The Austrian Ambassador, the Count de Seilern, described by Horace Walpole in a letter to the Earl of Hertford as the most stately and ceremonious of men, was obliged to get out of his coach, and ignominiously held with his legs in the air while the figures “45” were chalked on the soles of his shoes.
And if it had been true with regard to all, yet the distance of Corinth from the Peloponnesian station was so very great, that Thucydidês would hardly mark direction by referring to a city so very far off. Zu Rom bestehen die 10 Gebote aus den 10 30 Buchstaben; / Da pecuniam—gieb Gelder—At Rome the Ten Commandments consist of ten letters—Da pecuniam—Give money. A much higher stage was reached in the financial methods of the Greek states, or more correctly speaking of Athens, the best-known specimen of the class. The President in presenting my commission read from a paper—stating, however, as a preliminary, and prior to the delivery of it, that he had drawn that up on paper, knowing my disinclination to speak in public, and handed me a copy in advance so that I might prepare a few lines of reply. There was authority of law for enlisting a certain number of men as musicians.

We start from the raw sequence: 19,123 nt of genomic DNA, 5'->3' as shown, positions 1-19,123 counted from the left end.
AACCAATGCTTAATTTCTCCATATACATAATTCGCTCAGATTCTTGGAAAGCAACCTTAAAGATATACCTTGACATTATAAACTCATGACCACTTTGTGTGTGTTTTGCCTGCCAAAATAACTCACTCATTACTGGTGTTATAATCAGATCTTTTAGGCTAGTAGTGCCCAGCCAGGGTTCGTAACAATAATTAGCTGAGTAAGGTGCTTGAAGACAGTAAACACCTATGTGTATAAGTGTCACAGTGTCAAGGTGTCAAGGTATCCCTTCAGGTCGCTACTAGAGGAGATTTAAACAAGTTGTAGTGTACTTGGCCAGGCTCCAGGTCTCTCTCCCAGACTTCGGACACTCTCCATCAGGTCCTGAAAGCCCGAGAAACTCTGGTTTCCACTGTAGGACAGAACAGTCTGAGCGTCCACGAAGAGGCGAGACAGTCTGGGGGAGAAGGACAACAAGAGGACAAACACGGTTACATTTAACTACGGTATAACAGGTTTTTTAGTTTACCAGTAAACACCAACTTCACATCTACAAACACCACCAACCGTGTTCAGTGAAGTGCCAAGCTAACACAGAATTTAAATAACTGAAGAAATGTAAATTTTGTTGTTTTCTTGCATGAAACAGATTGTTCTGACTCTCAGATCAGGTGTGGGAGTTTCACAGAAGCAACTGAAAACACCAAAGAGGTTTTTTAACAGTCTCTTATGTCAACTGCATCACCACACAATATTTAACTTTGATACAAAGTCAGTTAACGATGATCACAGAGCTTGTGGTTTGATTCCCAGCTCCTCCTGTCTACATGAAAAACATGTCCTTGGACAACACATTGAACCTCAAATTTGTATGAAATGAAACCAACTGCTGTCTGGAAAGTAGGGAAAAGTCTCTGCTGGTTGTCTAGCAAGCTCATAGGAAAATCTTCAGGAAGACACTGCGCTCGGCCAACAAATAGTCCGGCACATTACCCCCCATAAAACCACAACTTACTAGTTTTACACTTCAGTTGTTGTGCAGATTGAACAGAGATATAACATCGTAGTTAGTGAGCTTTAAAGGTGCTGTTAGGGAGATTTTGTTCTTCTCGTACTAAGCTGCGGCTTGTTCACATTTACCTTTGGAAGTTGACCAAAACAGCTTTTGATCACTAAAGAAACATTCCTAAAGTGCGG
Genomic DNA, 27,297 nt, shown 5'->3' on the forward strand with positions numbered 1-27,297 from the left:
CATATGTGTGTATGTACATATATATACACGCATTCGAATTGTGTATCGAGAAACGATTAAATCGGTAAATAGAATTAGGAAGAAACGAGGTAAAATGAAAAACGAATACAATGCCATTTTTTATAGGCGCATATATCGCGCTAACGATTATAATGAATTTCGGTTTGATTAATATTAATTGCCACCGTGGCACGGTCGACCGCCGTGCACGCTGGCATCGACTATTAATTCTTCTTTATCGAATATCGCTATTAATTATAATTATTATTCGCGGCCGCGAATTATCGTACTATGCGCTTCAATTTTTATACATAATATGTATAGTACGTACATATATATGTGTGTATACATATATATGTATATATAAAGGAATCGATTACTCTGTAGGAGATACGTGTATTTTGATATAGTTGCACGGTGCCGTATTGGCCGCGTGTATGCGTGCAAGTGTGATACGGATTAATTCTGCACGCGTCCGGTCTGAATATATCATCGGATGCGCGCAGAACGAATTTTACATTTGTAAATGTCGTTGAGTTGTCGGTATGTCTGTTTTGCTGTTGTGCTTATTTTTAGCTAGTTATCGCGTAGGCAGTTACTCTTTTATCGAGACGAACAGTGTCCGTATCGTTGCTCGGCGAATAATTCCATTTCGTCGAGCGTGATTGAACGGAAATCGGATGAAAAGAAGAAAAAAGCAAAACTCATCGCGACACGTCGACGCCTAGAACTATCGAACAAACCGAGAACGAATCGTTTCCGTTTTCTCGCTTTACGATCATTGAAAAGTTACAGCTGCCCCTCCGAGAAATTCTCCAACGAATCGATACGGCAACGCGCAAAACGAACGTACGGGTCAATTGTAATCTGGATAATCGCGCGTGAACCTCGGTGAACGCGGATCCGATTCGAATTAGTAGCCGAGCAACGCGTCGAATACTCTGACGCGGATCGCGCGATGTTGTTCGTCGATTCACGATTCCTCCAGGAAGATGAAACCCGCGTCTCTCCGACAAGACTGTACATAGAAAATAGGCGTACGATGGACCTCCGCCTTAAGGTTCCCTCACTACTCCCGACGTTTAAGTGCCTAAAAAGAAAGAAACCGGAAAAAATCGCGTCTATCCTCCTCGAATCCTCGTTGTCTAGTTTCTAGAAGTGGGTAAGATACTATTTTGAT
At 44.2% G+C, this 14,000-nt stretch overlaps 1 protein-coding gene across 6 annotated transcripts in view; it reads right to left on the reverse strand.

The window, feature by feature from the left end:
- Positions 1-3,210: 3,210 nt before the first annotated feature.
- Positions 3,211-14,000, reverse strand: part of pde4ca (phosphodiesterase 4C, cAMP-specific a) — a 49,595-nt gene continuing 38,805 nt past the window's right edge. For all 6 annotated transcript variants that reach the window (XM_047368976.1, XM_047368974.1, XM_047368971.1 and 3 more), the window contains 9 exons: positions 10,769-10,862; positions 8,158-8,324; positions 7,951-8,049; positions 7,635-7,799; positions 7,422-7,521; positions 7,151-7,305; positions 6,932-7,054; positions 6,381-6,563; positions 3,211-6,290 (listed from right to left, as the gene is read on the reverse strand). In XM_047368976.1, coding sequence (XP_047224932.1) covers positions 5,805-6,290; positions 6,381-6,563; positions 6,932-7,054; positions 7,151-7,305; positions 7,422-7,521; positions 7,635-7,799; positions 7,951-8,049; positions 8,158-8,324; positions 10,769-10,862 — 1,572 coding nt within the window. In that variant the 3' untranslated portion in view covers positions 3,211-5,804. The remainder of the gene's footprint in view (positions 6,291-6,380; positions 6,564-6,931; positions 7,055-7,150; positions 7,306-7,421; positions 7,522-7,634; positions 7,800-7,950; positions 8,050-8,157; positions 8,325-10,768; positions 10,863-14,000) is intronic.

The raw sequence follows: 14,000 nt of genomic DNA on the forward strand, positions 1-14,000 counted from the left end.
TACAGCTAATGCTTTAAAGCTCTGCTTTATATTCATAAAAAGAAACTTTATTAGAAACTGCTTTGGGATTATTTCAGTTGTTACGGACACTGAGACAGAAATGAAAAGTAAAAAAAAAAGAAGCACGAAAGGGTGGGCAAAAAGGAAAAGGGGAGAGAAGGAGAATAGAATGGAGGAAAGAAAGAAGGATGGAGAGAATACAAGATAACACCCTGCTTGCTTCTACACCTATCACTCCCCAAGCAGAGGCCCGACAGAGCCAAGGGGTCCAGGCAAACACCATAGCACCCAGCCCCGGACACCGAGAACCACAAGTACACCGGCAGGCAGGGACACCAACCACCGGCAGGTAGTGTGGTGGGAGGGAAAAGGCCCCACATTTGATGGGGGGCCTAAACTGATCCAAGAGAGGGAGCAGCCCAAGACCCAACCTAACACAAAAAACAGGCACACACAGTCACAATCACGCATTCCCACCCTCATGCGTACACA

Both the emperors were engaged in far distant wars, Valerian in the East, and Gallienus on the Rhine. Omnes omnium caritates patria una complectitur—Our country alone comprehends all our affections for all. Such was the fortune, or at least the apprehension of the Greek emperor Alexius Comnenus, whose name has already appeared in this history, and whose conduct is so differently represented by his daughter Anne, and by the Latin writers. (?) Aristotle says with justice (De gen. We find something similar to what is here said about sight in Plato’s Timæus (pp.
“The Zagázítes showed a peculiar, independent, free-and-easy bearing, and the resident Europeans, who lately begged two English officers in uniform to walk through the town, do not hold themselves safe without the protection of a detachment, British soldiers or policemen. This teaching is accomplished in quite another way. For twenty days did they await his return, without receiving from him any communication; the Cyreian Persians under Ariæus being encamped near them. The feeble elegance of Italy and the internal provinces could no longer support the weight of arms.